The critical years for absolute poverty among older years are from 55 to state pension age. Those of the years where people’s work income declines, when many furlough themselves relying on meagre jobseeker’s allowance , when pension savings are a bridge to when the state pension and pension credit cuts in.

People’s retirement savings – typically from workplace retirement savings plans provide important capital , which correctly drawn down can mean that those over 55 can pay household bills prior to their state pension age. The rules are important, £6,000 is the maximum people can hold in liquid savings before universal credit is reduced. Withdrawals from pots that are seen as capital not income (e.g. not regular monthly amounts) will not reduce universal credit. So if people are careful, they can use their pension pots as a bridge to the state pension age.

We know that many of the one million people over 50 who are out of the workforce are drawing on their pension pots either in conjunction with benefits or savings, to get by. Aviva report a recent 32% increase in pension pot encashment and a 38% increase in partial encashment. I see this as a sign of increased pension awareness.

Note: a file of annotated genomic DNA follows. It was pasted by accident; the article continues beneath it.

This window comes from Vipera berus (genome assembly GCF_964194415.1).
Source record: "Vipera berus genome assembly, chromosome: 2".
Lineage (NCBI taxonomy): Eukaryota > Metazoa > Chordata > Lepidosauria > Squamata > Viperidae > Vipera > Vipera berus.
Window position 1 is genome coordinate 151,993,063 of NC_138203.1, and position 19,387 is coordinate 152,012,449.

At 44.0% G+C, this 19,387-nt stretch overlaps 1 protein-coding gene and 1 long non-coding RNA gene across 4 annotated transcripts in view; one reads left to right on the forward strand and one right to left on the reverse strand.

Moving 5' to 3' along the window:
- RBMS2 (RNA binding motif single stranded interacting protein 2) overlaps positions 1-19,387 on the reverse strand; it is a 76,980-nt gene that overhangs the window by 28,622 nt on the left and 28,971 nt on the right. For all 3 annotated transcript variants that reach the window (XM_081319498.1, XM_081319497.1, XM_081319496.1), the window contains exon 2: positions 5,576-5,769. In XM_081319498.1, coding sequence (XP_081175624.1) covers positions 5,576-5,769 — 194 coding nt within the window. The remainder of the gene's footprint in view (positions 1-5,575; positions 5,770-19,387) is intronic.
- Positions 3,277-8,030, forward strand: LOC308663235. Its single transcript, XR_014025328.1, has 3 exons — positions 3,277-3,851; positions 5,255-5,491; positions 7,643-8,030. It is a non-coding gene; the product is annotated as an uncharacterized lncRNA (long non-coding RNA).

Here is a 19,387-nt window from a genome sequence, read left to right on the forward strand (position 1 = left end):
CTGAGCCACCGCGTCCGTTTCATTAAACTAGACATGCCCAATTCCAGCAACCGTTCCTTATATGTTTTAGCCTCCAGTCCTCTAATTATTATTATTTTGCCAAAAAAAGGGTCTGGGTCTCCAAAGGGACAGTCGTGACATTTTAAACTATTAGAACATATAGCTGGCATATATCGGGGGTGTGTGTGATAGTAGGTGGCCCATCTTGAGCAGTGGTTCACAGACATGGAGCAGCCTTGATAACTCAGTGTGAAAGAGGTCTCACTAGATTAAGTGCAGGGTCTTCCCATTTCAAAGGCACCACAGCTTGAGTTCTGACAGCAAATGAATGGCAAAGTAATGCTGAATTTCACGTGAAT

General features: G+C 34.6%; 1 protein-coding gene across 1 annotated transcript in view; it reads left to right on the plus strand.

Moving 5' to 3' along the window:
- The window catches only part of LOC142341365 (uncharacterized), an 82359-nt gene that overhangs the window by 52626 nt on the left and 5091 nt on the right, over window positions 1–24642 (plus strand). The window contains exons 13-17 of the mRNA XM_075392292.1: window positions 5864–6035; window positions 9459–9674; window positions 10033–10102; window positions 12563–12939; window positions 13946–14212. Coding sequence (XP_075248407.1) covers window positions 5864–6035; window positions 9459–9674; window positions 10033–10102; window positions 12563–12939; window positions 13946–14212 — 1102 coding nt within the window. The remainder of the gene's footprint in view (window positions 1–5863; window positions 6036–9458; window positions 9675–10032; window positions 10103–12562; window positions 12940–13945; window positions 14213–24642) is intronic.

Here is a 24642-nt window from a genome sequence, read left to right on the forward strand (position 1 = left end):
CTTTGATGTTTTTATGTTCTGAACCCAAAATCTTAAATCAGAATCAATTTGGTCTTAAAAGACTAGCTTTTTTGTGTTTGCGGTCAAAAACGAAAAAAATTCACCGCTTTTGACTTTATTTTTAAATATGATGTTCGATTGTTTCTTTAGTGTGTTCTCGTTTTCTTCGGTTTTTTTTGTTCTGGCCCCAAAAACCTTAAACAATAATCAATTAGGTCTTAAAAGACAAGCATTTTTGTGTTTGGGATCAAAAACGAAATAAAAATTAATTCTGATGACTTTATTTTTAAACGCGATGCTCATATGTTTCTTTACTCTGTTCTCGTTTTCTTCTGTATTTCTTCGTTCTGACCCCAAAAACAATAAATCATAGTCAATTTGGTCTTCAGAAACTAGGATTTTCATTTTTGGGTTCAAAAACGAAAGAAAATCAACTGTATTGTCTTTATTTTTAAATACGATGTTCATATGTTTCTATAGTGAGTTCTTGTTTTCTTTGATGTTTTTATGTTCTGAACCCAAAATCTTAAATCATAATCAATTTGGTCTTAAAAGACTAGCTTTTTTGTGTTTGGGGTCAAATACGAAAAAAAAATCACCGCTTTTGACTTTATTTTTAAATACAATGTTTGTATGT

But many people who have access to their pots – are concerned to do so. They are worried about the fear of their pots running out, by unforeseen consequences in terms of tax and benefits and they are often told they are scamming themselves (something that the Pension Regulator’s recent guidance on scams encourages administration teams to watch out for). Many people are still unaware of the rule changes of 2015 – unaware they have options.

There is a job of work to be done to help people in need of their money to maximise their take home and get to their pension pot – when available. But all the content I have read in association with Pension Awareness Day and the cost of living crisis, is focussing on getting people to tighten their belts, use less gas and electricity and find any other way than reducing pension contributions and drawing on pots to pay household bills.

The mindset of Pension Awareness Day this year may be inappropriately optimistic. It is unrealistic for us in September 2022 to encourage people to save more for longer. Instead we should be promoting pension saving as flexible in terms of contributions and flexible in how money is paid out. We cannot always use Pension Awareness as a marketing campaign for more of the nation’s savings. Sometimes, and this is such a time, we could  use it to explain how being part of a workplace pension need not be part of the immediate problem. Indeed we should be promoting pension flexibilities as part of the solution.

The risk of insisting people save more for longer is that we are seen as needy and self-serving, out of touch and only interested in other people’s money for the benefit it can bring us.


About henry tapper

Founder of the Pension PlayPen,, partner of Stella, father of Olly . I am the Pension Plowman